A prominent regenerative medicine company announced Thursday it will open an adipose stem cell processing center in Denver in the coming weeks.
IntelliCell BioSciences, Inc. said it plans to open an adipose, or fat, stem cell processing center in the city in the next six weeks to make stem cells derived from adipose tissue available to doctors in the metro Denver area.
While the process is hailed by IntelliCell as a “new and exciting frontier in medicine,” other medical experts are not as enthusiastic, calling the use of adipose stem cells an “utter disgrace” being done “without sufficient data and an appropriate safety trial.”
Adipose stem cells are derived from adipose tissues that are used for the storage of fat. The cells, found in adolescents and adults, are separated from the fat through the use of a centrifuge and have similarities to the cells from bone marrow in that they multiply by cell division to regenerate tissue and dying cells once they are fully developed from embryonic stem cells.
But according to IntelliCell, adipose stem cells are more useful and are more abundant thanks to their rapid development. It takes days to cultivate a therapeutically viable number of bone marrow stem cells, the company said, while adipose stem cells can be separated from fat in approximately an hour.
In addition, the average cubic centimeter of fat has somewhere between 500,000 and 1 million stem cells, IntelliCell stated.
The IntelliCell BioSciences company is one of hundreds of facilities in the U.S. and Europe performing reconstructive and therapeutic operations using adipose stem cells which are autologous, which means the stem cells are derived from and given back to the same person. The company says that while the use of autologous adipose stem cells is already widely accepted in Europe, the use of the stem cells in the U.S. is picking up steam thanks to a 2009 FDA law on autologous stem cell development and usage.
IntelliCell says researchers are studying adipose stem cells not only for aesthetic purposes, but also the treatment of arthritis, orthopedic injuries (knees, elbows, shoulders and the back), healing wounds, gum regeneration and congestive heart failure.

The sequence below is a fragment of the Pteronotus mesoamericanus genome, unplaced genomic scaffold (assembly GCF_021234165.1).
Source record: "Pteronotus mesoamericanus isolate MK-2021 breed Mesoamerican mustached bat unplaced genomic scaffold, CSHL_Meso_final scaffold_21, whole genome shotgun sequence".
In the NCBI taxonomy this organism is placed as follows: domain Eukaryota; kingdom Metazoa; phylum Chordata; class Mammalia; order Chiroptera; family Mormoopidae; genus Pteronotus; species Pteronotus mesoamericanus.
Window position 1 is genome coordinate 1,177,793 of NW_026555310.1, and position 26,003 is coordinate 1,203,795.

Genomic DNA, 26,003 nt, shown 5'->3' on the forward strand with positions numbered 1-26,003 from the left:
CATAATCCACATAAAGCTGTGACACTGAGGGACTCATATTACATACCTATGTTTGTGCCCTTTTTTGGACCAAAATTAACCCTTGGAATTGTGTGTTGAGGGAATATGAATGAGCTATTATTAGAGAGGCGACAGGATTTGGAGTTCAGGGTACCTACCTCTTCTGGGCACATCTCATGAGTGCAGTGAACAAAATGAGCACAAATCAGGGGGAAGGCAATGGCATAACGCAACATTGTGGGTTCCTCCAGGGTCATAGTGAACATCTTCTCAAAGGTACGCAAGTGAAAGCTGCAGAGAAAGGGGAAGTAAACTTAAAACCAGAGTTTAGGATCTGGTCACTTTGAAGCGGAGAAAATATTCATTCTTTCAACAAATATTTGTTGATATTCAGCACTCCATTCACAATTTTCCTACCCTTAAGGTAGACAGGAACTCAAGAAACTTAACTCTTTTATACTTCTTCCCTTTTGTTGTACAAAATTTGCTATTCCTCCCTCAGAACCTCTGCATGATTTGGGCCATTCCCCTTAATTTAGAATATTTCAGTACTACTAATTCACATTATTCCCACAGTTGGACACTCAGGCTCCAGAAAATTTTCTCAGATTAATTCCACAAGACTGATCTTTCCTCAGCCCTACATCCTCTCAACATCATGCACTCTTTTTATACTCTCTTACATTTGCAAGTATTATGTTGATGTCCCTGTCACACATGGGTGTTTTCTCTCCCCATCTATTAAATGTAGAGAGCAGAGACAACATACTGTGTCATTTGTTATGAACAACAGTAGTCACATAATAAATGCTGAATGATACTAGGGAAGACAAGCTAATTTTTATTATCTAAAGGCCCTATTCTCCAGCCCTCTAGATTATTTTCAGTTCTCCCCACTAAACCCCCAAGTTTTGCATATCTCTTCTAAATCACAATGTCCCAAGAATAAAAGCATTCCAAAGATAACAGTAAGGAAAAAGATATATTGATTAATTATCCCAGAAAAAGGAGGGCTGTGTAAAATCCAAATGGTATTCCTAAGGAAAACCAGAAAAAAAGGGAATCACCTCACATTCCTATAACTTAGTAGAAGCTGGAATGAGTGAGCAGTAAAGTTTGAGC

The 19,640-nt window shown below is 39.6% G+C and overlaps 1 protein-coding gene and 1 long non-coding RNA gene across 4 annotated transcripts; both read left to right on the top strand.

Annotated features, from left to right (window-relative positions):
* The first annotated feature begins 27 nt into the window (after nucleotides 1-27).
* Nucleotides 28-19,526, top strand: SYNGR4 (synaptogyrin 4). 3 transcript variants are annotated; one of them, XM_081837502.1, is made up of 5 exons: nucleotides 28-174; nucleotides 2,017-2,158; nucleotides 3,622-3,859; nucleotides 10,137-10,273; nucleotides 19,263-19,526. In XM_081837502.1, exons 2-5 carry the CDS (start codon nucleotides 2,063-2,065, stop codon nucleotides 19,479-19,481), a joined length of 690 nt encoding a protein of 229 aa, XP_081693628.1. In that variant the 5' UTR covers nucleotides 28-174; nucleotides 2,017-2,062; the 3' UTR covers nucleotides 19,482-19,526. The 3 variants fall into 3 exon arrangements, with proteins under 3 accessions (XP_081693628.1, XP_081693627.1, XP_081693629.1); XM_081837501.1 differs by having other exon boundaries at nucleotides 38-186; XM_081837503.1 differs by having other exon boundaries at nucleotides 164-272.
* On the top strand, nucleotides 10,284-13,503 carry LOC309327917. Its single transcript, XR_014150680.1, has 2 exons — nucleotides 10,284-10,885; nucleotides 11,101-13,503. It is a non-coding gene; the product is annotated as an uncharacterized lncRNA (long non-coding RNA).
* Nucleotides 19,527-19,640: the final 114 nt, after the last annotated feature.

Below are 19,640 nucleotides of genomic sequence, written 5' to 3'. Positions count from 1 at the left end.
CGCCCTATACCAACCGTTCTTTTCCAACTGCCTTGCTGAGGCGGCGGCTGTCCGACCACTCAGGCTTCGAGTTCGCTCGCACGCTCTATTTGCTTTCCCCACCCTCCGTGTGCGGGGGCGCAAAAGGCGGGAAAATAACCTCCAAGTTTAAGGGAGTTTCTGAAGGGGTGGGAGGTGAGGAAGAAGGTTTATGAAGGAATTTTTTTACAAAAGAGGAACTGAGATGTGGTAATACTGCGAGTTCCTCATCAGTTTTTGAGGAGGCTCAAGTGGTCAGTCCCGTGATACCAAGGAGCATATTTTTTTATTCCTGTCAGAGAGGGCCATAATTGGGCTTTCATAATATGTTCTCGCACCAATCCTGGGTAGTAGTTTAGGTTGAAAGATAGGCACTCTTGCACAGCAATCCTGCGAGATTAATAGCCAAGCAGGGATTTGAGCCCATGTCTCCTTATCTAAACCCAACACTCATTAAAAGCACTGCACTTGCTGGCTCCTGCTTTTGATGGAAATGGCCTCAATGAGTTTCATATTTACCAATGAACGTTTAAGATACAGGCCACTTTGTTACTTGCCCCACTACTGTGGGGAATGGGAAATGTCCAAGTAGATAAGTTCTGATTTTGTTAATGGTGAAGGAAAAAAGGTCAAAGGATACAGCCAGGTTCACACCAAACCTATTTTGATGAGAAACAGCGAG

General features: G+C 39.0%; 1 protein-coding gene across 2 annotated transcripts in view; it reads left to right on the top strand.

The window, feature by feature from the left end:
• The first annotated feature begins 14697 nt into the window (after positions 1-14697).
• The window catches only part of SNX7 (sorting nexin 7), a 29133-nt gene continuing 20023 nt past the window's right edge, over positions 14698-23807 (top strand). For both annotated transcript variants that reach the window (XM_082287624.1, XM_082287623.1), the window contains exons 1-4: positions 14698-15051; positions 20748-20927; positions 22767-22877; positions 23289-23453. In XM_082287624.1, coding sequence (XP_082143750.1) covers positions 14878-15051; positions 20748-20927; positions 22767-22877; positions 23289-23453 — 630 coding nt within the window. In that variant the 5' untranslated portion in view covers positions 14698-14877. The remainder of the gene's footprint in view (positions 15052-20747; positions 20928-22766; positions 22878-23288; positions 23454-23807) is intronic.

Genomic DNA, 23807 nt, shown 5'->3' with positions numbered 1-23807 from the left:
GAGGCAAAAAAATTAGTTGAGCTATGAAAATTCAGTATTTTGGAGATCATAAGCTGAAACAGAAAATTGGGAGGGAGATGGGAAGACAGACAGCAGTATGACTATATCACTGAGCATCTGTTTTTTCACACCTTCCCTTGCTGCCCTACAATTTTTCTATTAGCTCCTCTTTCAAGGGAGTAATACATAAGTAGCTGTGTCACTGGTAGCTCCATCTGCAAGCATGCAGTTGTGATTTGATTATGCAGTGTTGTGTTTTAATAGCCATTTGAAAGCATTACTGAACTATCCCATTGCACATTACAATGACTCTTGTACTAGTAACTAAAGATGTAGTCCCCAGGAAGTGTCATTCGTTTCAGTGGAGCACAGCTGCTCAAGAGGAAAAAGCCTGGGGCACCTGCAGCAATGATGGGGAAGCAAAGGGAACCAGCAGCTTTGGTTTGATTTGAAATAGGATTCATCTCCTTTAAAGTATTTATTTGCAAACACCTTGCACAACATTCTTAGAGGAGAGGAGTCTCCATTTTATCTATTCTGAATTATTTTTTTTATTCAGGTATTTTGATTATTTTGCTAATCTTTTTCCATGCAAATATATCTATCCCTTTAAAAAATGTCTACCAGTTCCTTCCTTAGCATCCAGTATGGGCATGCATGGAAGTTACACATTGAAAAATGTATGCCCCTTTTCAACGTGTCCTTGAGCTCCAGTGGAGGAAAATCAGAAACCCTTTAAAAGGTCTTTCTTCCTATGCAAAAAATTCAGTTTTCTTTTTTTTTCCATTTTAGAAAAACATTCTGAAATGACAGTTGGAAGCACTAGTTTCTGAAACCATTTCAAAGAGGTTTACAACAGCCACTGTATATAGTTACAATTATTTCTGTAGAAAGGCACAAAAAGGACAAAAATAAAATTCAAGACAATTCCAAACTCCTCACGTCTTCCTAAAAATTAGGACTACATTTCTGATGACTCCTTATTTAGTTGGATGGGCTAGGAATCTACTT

But Dr. John Kessler, director of the Neuroscience Institute at Northwestern University’s Feinberg School of Medicine, rejects the claims of adipose stem cells as a “miracle drug” without the proper testing and trials and adds that the sudden growth of companies such as IntelliCell will hurt the field even before it gets off the ground.
“It’s an utter disgrace that without sufficient data and an appropriate safety trial that there is good rationale for doing these,” said Kessler told Medill Reports Chicago. “Stem cells have become a very popular thing and people know about them…but these are people who are trading on the fact that it’s become a very popular concept.”
IntelliCell, however, is high on its potential and the service it will soon offer Denver doctors.
“We believe IntelliCell is setting the gold standard for adipose stem cell processing,” company Chairman and CEO Dr. Steven Victor said. “Our technology provides stem cell counts and viability checks for each specimen processed, as well as documents the quality and quantity of the stem cells produced.
“The Company’s entry into the Denver market will grant us the opportunity to offer this community of physicians, researchers, and healthcare centers access to the highest number and quality stromal vascular fraction (SVF) cells which contain adult stem cells through our proprietary, FDA compliant, process. We are very pleased to see Denver receive this promising service.”